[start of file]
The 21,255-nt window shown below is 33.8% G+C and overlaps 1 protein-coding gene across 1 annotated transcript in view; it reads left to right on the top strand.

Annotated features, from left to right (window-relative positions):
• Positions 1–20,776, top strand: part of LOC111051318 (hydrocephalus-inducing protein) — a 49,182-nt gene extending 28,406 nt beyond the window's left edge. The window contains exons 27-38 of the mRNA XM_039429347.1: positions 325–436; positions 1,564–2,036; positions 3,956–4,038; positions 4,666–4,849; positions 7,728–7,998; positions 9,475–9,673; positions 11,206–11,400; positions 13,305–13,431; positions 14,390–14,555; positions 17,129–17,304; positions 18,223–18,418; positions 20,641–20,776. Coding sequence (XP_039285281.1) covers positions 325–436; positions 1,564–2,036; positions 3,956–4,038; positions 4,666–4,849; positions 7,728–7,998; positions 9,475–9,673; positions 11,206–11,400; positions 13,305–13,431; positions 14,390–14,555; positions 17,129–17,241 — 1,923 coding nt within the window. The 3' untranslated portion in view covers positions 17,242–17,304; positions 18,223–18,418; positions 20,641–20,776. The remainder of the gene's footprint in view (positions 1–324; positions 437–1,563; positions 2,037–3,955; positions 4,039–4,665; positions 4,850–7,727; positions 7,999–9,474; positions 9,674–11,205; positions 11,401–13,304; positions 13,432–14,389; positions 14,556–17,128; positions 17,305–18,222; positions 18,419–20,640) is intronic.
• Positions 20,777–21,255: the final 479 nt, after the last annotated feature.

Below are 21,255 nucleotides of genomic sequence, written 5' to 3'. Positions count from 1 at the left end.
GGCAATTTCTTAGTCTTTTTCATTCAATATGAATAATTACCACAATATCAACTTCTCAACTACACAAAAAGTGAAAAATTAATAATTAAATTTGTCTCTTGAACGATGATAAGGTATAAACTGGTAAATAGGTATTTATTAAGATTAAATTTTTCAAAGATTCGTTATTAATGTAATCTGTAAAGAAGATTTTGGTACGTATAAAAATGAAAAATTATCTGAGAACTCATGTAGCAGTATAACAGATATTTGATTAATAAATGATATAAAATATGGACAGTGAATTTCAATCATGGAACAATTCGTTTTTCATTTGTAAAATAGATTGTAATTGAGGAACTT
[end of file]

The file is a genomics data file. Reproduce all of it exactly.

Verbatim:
The 21,255-nt window shown below is 33.8% G+C and overlaps 1 protein-coding gene across 1 annotated transcript in view; it reads left to right on the top strand.

Annotated features, from left to right (window-relative positions):
• Positions 1–20,776, top strand: part of LOC111051318 (hydrocephalus-inducing protein) — a 49,182-nt gene extending 28,406 nt beyond the window's left edge. The window contains exons 27-38 of the mRNA XM_039429347.1: positions 325–436; positions 1,564–2,036; positions 3,956–4,038; positions 4,666–4,849; positions 7,728–7,998; positions 9,475–9,673; positions 11,206–11,400; positions 13,305–13,431; positions 14,390–14,555; positions 17,129–17,304; positions 18,223–18,418; positions 20,641–20,776. Coding sequence (XP_039285281.1) covers positions 325–436; positions 1,564–2,036; positions 3,956–4,038; positions 4,666–4,849; positions 7,728–7,998; positions 9,475–9,673; positions 11,206–11,400; positions 13,305–13,431; positions 14,390–14,555; positions 17,129–17,241 — 1,923 coding nt within the window. The 3' untranslated portion in view covers positions 17,242–17,304; positions 18,223–18,418; positions 20,641–20,776. The remainder of the gene's footprint in view (positions 1–324; positions 437–1,563; positions 2,037–3,955; positions 4,039–4,665; positions 4,850–7,727; positions 7,999–9,474; positions 9,674–11,205; positions 11,401–13,304; positions 13,432–14,389; positions 14,556–17,128; positions 17,305–18,222; positions 18,419–20,640) is intronic.
• Positions 20,777–21,255: the final 479 nt, after the last annotated feature.

Below are 21,255 nucleotides of genomic sequence, written 5' to 3'. Positions count from 1 at the left end.
GGCAATTTCTTAGTCTTTTTCATTCAATATGAATAATTACCACAATATCAACTTCTCAACTACACAAAAAGTGAAAAATTAATAATTAAATTTGTCTCTTGAACGATGATAAGGTATAAACTGGTAAATAGGTATTTATTAAGATTAAATTTTTCAAAGATTCGTTATTAATGTAATCTGTAAAGAAGATTTTGGTACGTATAAAAATGAAAAATTATCTGAGAACTCATGTAGCAGTATAACAGATATTTGATTAATAAATGATATAAAATATGGACAGTGAATTTCAATCATGGAACAATTCGTTTTTCATTTGTAAAATAGATTGTAATTGAGGAACTT